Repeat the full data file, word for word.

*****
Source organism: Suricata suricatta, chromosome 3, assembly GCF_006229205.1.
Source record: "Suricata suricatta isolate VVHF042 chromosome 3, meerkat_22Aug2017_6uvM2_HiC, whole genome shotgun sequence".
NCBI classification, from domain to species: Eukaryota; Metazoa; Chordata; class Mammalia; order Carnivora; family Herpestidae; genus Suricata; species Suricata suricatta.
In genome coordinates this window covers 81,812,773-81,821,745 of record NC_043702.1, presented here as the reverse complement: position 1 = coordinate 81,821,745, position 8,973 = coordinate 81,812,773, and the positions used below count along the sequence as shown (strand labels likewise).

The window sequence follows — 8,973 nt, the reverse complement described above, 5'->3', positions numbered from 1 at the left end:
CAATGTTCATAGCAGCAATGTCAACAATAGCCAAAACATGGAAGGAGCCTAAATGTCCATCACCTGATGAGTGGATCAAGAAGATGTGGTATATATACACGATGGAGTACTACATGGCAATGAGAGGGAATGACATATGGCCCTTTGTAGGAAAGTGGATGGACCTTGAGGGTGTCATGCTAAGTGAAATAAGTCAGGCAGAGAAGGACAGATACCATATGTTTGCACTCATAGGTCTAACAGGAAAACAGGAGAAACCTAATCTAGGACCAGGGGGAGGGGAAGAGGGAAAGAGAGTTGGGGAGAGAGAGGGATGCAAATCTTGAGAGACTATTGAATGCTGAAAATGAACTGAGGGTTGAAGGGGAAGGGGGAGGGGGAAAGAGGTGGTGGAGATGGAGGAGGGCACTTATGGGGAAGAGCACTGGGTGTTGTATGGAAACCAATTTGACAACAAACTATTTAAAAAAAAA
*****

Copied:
Source organism: Suricata suricatta, chromosome 3, assembly GCF_006229205.1.
Source record: "Suricata suricatta isolate VVHF042 chromosome 3, meerkat_22Aug2017_6uvM2_HiC, whole genome shotgun sequence".
NCBI classification, from domain to species: Eukaryota; Metazoa; Chordata; class Mammalia; order Carnivora; family Herpestidae; genus Suricata; species Suricata suricatta.
In genome coordinates this window covers 81,812,773-81,821,745 of record NC_043702.1, presented here as the reverse complement: position 1 = coordinate 81,821,745, position 8,973 = coordinate 81,812,773, and the positions used below count along the sequence as shown (strand labels likewise).

The window sequence follows — 8,973 nt, the reverse complement described above, 5'->3', positions numbered from 1 at the left end:
CAATGTTCATAGCAGCAATGTCAACAATAGCCAAAACATGGAAGGAGCCTAAATGTCCATCACCTGATGAGTGGATCAAGAAGATGTGGTATATATACACGATGGAGTACTACATGGCAATGAGAGGGAATGACATATGGCCCTTTGTAGGAAAGTGGATGGACCTTGAGGGTGTCATGCTAAGTGAAATAAGTCAGGCAGAGAAGGACAGATACCATATGTTTGCACTCATAGGTCTAACAGGAAAACAGGAGAAACCTAATCTAGGACCAGGGGGAGGGGAAGAGGGAAAGAGAGTTGGGGAGAGAGAGGGATGCAAATCTTGAGAGACTATTGAATGCTGAAAATGAACTGAGGGTTGAAGGGGAAGGGGGAGGGGGAAAGAGGTGGTGGAGATGGAGGAGGGCACTTATGGGGAAGAGCACTGGGTGTTGTATGGAAACCAATTTGACAACAAACTATTTAAAAAAAAA